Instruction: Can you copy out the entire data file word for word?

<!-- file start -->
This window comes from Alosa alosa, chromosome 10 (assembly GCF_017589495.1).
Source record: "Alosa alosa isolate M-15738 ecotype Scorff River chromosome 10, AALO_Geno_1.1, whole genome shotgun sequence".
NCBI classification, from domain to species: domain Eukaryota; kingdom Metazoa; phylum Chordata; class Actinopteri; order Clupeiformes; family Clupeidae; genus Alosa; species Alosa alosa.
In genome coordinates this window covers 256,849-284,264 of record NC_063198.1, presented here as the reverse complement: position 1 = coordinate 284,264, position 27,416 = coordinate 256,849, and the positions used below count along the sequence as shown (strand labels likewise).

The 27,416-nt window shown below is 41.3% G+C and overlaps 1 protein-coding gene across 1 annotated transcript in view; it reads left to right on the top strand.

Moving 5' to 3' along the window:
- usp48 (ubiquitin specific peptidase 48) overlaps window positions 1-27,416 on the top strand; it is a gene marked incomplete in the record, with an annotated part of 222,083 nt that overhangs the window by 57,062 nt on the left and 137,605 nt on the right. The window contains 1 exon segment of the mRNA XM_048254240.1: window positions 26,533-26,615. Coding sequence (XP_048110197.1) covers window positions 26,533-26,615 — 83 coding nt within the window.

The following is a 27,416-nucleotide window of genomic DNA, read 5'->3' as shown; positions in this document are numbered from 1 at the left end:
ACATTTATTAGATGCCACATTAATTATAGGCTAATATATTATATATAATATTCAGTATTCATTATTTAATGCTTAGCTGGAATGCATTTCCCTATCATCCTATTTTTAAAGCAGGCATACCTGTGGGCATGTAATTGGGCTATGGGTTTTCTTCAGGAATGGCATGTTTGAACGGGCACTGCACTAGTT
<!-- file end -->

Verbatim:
This window comes from Alosa alosa, chromosome 10 (assembly GCF_017589495.1).
Source record: "Alosa alosa isolate M-15738 ecotype Scorff River chromosome 10, AALO_Geno_1.1, whole genome shotgun sequence".
NCBI classification, from domain to species: domain Eukaryota; kingdom Metazoa; phylum Chordata; class Actinopteri; order Clupeiformes; family Clupeidae; genus Alosa; species Alosa alosa.
In genome coordinates this window covers 256,849-284,264 of record NC_063198.1, presented here as the reverse complement: position 1 = coordinate 284,264, position 27,416 = coordinate 256,849, and the positions used below count along the sequence as shown (strand labels likewise).

The 27,416-nt window shown below is 41.3% G+C and overlaps 1 protein-coding gene across 1 annotated transcript in view; it reads left to right on the top strand.

Moving 5' to 3' along the window:
- usp48 (ubiquitin specific peptidase 48) overlaps window positions 1-27,416 on the top strand; it is a gene marked incomplete in the record, with an annotated part of 222,083 nt that overhangs the window by 57,062 nt on the left and 137,605 nt on the right. The window contains 1 exon segment of the mRNA XM_048254240.1: window positions 26,533-26,615. Coding sequence (XP_048110197.1) covers window positions 26,533-26,615 — 83 coding nt within the window.

The following is a 27,416-nucleotide window of genomic DNA, read 5'->3' as shown; positions in this document are numbered from 1 at the left end:
ACATTTATTAGATGCCACATTAATTATAGGCTAATATATTATATATAATATTCAGTATTCATTATTTAATGCTTAGCTGGAATGCATTTCCCTATCATCCTATTTTTAAAGCAGGCATACCTGTGGGCATGTAATTGGGCTATGGGTTTTCTTCAGGAATGGCATGTTTGAACGGGCACTGCACTAGTT